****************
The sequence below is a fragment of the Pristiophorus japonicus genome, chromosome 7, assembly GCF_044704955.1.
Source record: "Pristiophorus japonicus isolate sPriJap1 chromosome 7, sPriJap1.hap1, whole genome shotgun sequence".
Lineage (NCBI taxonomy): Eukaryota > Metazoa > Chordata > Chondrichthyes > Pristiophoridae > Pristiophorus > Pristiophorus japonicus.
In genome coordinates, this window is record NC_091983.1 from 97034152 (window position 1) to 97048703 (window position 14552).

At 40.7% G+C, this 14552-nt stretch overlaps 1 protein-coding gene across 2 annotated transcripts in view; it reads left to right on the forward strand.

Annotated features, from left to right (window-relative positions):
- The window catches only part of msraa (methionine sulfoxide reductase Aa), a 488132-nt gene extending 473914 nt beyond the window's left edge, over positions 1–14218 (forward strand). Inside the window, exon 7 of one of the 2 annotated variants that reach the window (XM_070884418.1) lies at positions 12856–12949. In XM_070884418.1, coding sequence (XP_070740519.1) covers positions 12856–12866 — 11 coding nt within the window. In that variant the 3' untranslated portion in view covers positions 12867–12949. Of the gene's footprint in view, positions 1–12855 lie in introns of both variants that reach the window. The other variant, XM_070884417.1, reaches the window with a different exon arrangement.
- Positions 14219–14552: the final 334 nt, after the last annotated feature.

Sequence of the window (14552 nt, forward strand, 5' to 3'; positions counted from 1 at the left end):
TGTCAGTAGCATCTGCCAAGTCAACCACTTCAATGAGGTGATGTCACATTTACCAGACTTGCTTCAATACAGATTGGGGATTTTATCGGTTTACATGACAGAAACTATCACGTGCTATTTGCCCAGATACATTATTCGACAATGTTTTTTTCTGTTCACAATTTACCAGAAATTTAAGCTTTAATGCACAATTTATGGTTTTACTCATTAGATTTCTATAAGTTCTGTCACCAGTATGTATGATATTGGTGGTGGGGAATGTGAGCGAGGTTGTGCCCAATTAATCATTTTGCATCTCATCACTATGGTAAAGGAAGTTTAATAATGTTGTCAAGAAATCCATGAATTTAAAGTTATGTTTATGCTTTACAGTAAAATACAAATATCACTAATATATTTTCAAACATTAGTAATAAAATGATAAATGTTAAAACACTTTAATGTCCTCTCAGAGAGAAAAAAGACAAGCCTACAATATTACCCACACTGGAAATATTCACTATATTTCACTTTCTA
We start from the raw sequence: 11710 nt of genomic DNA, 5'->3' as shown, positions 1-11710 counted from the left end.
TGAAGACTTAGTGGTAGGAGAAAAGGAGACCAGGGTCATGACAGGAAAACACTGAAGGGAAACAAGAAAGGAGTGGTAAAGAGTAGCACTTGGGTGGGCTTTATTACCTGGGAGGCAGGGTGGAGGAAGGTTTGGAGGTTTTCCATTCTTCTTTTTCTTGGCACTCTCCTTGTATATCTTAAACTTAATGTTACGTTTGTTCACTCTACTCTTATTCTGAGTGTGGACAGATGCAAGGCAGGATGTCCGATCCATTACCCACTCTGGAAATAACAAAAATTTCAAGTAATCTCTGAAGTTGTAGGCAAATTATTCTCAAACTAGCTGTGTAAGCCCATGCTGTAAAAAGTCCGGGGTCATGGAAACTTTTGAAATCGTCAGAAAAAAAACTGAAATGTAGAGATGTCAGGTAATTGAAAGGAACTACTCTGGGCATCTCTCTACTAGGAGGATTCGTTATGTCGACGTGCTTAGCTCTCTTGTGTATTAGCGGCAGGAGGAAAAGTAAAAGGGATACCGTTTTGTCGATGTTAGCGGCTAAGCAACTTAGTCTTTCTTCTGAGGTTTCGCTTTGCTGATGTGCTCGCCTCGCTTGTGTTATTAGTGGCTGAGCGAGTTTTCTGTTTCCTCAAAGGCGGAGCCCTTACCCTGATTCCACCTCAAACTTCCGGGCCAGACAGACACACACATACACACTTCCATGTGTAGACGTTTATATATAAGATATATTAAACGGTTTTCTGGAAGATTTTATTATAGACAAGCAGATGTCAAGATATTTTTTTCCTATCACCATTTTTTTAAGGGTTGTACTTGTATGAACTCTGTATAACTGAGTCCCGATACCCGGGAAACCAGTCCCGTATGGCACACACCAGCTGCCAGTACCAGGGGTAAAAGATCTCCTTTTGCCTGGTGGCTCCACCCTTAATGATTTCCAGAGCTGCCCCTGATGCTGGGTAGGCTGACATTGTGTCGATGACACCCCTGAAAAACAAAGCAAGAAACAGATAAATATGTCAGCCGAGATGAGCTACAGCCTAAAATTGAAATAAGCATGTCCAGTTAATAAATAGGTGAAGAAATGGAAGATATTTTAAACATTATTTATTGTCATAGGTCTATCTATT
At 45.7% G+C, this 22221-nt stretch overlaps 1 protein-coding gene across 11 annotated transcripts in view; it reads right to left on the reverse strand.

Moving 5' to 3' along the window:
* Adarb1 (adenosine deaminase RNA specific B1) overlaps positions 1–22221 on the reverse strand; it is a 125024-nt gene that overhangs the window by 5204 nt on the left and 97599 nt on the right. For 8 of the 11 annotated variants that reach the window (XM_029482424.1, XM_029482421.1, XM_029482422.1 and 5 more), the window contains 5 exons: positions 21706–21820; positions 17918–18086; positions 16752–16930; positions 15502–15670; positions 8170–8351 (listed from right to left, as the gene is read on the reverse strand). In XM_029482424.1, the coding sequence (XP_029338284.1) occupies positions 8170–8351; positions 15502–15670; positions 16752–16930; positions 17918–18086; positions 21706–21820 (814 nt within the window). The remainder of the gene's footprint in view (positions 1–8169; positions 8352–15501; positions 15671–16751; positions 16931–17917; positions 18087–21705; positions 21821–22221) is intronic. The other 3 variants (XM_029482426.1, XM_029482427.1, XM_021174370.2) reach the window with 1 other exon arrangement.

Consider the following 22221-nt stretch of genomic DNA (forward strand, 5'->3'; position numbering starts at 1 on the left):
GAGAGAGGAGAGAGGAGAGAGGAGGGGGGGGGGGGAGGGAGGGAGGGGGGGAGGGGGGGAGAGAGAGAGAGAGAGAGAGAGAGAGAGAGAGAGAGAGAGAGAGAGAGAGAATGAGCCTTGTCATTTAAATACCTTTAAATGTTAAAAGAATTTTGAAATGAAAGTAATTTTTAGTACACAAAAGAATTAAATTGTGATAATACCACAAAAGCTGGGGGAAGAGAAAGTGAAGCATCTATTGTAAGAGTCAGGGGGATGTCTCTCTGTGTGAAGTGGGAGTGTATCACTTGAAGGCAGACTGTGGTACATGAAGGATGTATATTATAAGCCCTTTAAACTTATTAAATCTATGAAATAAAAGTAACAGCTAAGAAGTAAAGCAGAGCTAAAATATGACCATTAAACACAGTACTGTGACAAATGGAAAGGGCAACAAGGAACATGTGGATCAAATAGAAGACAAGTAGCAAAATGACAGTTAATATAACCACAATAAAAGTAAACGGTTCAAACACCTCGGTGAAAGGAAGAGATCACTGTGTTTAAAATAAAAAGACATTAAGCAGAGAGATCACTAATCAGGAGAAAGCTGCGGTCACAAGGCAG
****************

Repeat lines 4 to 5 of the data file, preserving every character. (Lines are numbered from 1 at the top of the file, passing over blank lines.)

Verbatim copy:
In genome coordinates, this window is record NC_091983.1 from 97034152 (window position 1) to 97048703 (window position 14552).

At 40.7% G+C, this 14552-nt stretch overlaps 1 protein-coding gene across 2 annotated transcripts in view; it reads left to right on the forward strand.